But Rosen dismissed Meyers' reassurances, saying the CEO was relying on "non-physicians making medical judgments," and expressed fresh outrage that he'd been kept in the dark.

Although Meyers claimed that all doctors were properly informed, the hospital's own infection control supervisor indicated otherwise. In a letter to Meyers just after the controversy erupted, Douglas Clark -- a medical doctor who chaired the infection control committee -- said the operating room supervisor had "received instruction from her superior not to share the positive spore-test results with the surgeons."
But his (Rosen) stomach never really settled after his experience with Tenet. He believes that patients have needlessly suffered -- and even died -- because of a corporate business model that's "incompatible with good health care."

Tenet focuses on "the bottom line, regardless of what is good for the patients," he said.
Whistleblower Wants Tenet to Come Clean The Street.Com (Melissa Davis) Jul 25, 2003

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The Joint Commission

More disturbing still is what happened when the surgeon reported what had happened to the Joint Commission on Accreditation of Healthcare Organizations (JCAHO). This is the body responsible for monitoring standards in the hospital and ensuring that processes set up in the hospitals protect patients from harm.

The JCAHO accepted the hospitals explanation and refused to investigate. The JCAHO has a very poor record for addressing serious problems. They have been particularly ineffective in regard to Tenet, perhaps because of the number of Tenet staff in senior positions at the JCAHO. One of those on the JCAHO's board was an internist who was also Garden Grove's chief of staff.

Jul 2003 JCAHCO takes no action
But Rosen, who cited employees who could corroborate his story, was in for a major shock. JCAHO, the industry watchdog known to growl about the smallest misplaced exit sign, ignored the chief of surgery and accepted the hospital's explanation instead.
Contacted this week by, the JCAHO confirmed that it received Rosen's complaint, requested and accepted an explanation from the hospital and then closed the case.
Whistleblower Wants Tenet to Come Clean The Street.Com (Melissa Davis) Jul 25, 2003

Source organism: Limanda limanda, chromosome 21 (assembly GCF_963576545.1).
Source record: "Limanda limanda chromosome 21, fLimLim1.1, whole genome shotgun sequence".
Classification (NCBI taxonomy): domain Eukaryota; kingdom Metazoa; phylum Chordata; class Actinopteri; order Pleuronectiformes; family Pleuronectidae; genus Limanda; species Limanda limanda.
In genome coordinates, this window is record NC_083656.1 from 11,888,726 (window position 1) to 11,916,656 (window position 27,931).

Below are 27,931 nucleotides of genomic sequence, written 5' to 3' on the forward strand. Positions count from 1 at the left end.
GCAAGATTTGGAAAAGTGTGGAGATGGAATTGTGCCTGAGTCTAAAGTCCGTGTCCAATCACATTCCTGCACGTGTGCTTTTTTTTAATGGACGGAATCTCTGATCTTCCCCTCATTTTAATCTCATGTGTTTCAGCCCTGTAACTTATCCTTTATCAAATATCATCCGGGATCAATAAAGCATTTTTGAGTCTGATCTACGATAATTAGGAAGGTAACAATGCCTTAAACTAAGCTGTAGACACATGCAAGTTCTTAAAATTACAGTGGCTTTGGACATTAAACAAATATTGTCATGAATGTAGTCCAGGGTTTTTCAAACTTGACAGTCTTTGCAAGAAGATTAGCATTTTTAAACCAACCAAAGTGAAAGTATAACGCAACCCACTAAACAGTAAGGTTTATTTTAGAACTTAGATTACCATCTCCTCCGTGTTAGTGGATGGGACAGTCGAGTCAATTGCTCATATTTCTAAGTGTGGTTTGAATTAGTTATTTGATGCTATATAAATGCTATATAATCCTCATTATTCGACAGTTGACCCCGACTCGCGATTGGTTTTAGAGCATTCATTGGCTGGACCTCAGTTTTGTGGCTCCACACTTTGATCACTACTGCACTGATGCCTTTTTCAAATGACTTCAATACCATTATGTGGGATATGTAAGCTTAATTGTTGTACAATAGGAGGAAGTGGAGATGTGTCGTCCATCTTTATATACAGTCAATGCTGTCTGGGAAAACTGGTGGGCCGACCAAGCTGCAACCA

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Lucky Tenet/NME

Tenet seems to have been remarkably fortunate in the sudden deaths of people who may have been in a position to expose its practices. This was at times when inside information and documents might have major consequences such as conclusively refuting their denials.

Way back in 1992 Dr Robert Stuckey, an elderly psychiatrist from New Jersey died alone on his boat shortly before he was to give evidence to a national inquiry in Washington. He had many years of close experience with Tenet's predecessor NME in New Jersey where it had close links with politicians long before it was exposed in Texas. His report was never found. (See Proceedings of "Profits of Misery" House of Representatives Hearing held in Washington Apr 28, 1992). In fairness he was not a well man.

In 1991 Dr Victor Chang, Australia's eminent cardiac surgeon was gunned down in broad daylight in Sydney in what was prosecuted as an extortion attempt. This was only a few weeks before Tenet (then NME) received approval to enter Australia.

Dr Chang did some work and training at Tenet/NME's international hospital in Singapore. He was in a position to know what happened there. Staff from this hospital were to run the operations in Australia. Serious allegations were later made about unethical behaviour in this hospital.

It creates an uncomfortable feeling that one of Tenet/NME's administrators was imprisoned in the 1990s for threatening to kill someone who planned to speak out.

It sounds as if the doctor below was not the sort of person who would stay silent.

Jul 2003 Outspoken doctor dies
By alerting authorities, Rosen feels he did his best to protect future Tenet patients. He also raised concerns with fellow Garden Grove doctors, including a popular physician who led the medical staff and served on the hospital's governing board. But that doctor -- a man named David Litke who reminded some people of a young Marcus Welby -- has since passed away. He died suddenly at the age of 43 just days after Tenet's world blew up with the federal raid of Redding.

"He was found dead at his desk last October," said Rosen, who considered Litke a close friend. "That's about all I know."
Whistleblower Wants Tenet to Come Clean The Street.Com (Melissa Davis) Jul 25, 2003

When Australia's Tenet/NME operations were threatened in 1993 a retired judge at risk of improper influence was appointed by politicians to make a critical decision which allowed the company to continue operating in Australia. These may all be unrelated incidents but we should be aware of their unusual frequency at key times in the Tenet story.

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Web Page History
This page created July 2007 by
Michael Wynne